Specific imaging of human brain tumor xenografts utilizing radiolabelled monoclonal antibodies (MAbs).
At the present time, specific imaging and treatment of central nervous system malignancies is not possible. The development of monoclonal hybridoma technology may provide the solution to this problem. We have utilized human glioma-derived cell lines (HGCL) transplanted subcutaneously and intracranially into athymic mice and rats to evaluate the imaging and localizing properties of a panel of MAbs. MAbs 81C6, C12, and D12 and 81C6 Fab have shown significant in vivo localization against HGCL D-54 MG and 81C6 against U-251 MG when compared to equivalent non-specific MAbs. In subcutaneous D-54 MG-induced xenografts, maximal localization indices (LI) of up to 15.0 for 81C6, 6.8 for 81C6 Fab, 6.48 for C12, and 4.47 for D12 have been seen. The tumor-tissue ratios for normal brain have ranged from 235 for 81C6 to 167 for D12. The total percent injected dose for 81C6 was nearly 5% in U-251 MG tumors and 10% of the initial dose in D-54 tumors, while the percent injected dose for control MAb were 1.9% and 2.8%, respectively. Four subcutaneously growing U-251 MG tumors were clearly imaged using 131I-81C6. With intracranially growing D-54 MG, 131I-81C6 provided external imaging of intracranial tumors at sizes as small as 20 mg while 131I-45.6, a non-specific MAb, provided imaging only when tumors achieved sizes greater than 300 mg. These data indicate that operationally specific MAbs and MAb Fab can specifically localize and be used to image human tumors transplanted into immunocompromised animals. The animal models described in this paper provide a sensitive method of evaluating MAbs in pre-human trials.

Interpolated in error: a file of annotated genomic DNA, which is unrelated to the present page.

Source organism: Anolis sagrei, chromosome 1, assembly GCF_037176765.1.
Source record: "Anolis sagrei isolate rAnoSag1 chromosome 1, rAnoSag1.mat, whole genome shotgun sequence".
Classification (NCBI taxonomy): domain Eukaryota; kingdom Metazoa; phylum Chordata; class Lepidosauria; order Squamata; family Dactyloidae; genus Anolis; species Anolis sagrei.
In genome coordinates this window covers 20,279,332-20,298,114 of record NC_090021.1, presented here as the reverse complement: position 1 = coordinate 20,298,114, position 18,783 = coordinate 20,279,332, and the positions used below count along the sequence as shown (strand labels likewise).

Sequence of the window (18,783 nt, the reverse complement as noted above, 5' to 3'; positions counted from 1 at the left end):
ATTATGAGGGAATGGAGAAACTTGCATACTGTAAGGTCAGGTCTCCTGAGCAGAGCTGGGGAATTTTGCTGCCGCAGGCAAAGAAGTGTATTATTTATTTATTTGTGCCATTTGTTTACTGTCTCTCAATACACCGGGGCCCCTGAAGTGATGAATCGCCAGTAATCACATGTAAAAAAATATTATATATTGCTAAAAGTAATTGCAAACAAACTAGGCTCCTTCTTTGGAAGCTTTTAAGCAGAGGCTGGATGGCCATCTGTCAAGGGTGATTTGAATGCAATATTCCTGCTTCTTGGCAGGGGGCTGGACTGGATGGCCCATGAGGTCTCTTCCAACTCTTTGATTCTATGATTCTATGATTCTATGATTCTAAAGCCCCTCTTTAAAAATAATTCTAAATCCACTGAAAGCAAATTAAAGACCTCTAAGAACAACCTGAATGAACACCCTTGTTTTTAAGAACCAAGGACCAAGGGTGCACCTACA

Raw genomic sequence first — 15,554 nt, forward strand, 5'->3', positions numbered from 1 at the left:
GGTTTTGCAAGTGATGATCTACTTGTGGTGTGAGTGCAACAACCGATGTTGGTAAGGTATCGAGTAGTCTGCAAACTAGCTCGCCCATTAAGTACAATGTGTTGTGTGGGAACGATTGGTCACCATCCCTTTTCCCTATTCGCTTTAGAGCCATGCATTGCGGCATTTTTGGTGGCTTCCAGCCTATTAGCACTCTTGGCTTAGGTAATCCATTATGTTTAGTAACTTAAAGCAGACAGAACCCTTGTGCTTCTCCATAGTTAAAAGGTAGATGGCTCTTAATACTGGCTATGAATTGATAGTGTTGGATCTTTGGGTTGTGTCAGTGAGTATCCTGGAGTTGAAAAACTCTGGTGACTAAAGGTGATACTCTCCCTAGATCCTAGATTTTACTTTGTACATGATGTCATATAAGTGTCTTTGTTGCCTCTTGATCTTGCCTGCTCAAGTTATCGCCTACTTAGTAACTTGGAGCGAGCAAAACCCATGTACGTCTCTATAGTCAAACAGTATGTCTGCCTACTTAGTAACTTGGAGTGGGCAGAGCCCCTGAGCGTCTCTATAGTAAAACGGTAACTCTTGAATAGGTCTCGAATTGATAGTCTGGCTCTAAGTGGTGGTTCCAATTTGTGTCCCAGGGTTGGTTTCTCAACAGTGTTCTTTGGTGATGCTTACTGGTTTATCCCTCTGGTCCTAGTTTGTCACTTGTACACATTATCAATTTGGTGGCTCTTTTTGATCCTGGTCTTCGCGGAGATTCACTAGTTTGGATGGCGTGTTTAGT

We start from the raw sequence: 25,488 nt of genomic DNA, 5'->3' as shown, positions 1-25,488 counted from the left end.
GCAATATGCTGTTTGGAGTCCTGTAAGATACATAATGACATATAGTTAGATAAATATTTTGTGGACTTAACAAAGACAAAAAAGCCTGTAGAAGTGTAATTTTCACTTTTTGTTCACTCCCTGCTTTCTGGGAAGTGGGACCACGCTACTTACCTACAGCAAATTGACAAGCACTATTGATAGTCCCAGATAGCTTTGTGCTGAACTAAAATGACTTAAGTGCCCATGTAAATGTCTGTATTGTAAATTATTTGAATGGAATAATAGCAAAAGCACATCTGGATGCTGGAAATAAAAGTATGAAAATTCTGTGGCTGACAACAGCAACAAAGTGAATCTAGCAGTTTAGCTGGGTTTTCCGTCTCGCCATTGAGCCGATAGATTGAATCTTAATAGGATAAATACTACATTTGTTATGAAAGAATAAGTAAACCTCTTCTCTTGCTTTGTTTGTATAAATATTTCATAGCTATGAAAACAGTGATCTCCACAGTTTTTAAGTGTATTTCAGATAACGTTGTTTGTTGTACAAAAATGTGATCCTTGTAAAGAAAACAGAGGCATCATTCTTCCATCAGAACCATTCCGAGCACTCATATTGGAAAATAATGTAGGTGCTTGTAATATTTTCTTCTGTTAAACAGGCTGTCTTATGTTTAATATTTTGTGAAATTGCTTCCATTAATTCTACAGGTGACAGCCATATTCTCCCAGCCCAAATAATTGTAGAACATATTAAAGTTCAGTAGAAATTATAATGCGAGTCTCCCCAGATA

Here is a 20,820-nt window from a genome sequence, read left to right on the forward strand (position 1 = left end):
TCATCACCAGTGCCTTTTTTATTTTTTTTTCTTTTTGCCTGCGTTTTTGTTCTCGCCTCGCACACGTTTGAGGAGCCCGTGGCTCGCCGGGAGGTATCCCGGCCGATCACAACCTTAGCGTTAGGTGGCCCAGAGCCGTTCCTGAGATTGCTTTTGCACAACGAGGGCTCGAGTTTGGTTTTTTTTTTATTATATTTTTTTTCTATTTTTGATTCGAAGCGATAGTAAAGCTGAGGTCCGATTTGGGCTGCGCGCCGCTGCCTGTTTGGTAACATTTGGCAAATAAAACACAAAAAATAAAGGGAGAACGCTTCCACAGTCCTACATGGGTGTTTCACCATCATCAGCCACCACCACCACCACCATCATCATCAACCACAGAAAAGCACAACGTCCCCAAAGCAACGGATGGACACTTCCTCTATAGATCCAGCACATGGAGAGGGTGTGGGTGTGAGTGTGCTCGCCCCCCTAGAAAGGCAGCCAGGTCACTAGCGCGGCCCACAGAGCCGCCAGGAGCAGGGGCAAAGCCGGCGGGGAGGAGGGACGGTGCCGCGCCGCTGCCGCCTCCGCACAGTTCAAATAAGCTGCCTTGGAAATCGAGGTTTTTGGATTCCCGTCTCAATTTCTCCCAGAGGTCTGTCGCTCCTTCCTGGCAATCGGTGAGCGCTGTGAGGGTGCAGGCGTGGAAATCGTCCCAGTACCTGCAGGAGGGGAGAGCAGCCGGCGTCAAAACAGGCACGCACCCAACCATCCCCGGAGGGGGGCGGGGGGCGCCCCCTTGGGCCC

Bullard, DE; Wikstrand, CJ; Humphrey, PA; Lee, YS; Coleman, RE; Zalutsky, M; Bigner, DD
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